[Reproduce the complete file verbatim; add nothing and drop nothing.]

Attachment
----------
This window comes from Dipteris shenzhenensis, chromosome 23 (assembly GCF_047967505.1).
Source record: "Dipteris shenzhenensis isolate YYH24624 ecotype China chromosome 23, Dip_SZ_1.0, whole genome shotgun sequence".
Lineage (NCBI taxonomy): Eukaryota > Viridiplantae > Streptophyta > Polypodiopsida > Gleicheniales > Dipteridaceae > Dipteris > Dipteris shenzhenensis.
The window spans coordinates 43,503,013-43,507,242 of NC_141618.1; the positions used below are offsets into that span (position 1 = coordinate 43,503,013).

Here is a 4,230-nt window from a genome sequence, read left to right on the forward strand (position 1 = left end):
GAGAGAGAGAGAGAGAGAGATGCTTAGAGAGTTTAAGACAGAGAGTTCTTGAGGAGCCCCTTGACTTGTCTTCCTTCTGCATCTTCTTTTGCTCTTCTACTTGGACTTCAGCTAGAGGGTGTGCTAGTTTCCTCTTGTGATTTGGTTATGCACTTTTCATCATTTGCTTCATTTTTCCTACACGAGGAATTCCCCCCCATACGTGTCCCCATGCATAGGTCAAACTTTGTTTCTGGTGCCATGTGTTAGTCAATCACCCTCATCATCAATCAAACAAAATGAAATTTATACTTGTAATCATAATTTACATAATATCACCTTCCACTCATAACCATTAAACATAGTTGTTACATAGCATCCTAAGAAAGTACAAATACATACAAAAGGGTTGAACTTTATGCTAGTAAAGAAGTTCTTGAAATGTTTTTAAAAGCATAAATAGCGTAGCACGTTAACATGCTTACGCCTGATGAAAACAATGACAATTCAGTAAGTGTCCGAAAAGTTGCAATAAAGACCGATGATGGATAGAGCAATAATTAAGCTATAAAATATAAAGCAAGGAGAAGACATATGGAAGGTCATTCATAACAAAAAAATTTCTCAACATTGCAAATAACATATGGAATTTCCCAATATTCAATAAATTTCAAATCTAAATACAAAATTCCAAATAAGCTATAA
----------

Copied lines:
This window comes from Dipteris shenzhenensis, chromosome 23 (assembly GCF_047967505.1).
Source record: "Dipteris shenzhenensis isolate YYH24624 ecotype China chromosome 23, Dip_SZ_1.0, whole genome shotgun sequence".
Lineage (NCBI taxonomy): Eukaryota > Viridiplantae > Streptophyta > Polypodiopsida > Gleicheniales > Dipteridaceae > Dipteris > Dipteris shenzhenensis.
The window spans coordinates 43,503,013-43,507,242 of NC_141618.1; the positions used below are offsets into that span (position 1 = coordinate 43,503,013).

Here is a 4,230-nt window from a genome sequence, read left to right on the forward strand (position 1 = left end):
GAGAGAGAGAGAGAGAGAGATGCTTAGAGAGTTTAAGACAGAGAGTTCTTGAGGAGCCCCTTGACTTGTCTTCCTTCTGCATCTTCTTTTGCTCTTCTACTTGGACTTCAGCTAGAGGGTGTGCTAGTTTCCTCTTGTGATTTGGTTATGCACTTTTCATCATTTGCTTCATTTTTCCTACACGAGGAATTCCCCCCCATACGTGTCCCCATGCATAGGTCAAACTTTGTTTCTGGTGCCATGTGTTAGTCAATCACCCTCATCATCAATCAAACAAAATGAAATTTATACTTGTAATCATAATTTACATAATATCACCTTCCACTCATAACCATTAAACATAGTTGTTACATAGCATCCTAAGAAAGTACAAATACATACAAAAGGGTTGAACTTTATGCTAGTAAAGAAGTTCTTGAAATGTTTTTAAAAGCATAAATAGCGTAGCACGTTAACATGCTTACGCCTGATGAAAACAATGACAATTCAGTAAGTGTCCGAAAAGTTGCAATAAAGACCGATGATGGATAGAGCAATAATTAAGCTATAAAATATAAAGCAAGGAGAAGACATATGGAAGGTCATTCATAACAAAAAAATTTCTCAACATTGCAAATAACATATGGAATTTCCCAATATTCAATAAATTTCAAATCTAAATACAAAATTCCAAATAAGCTATAA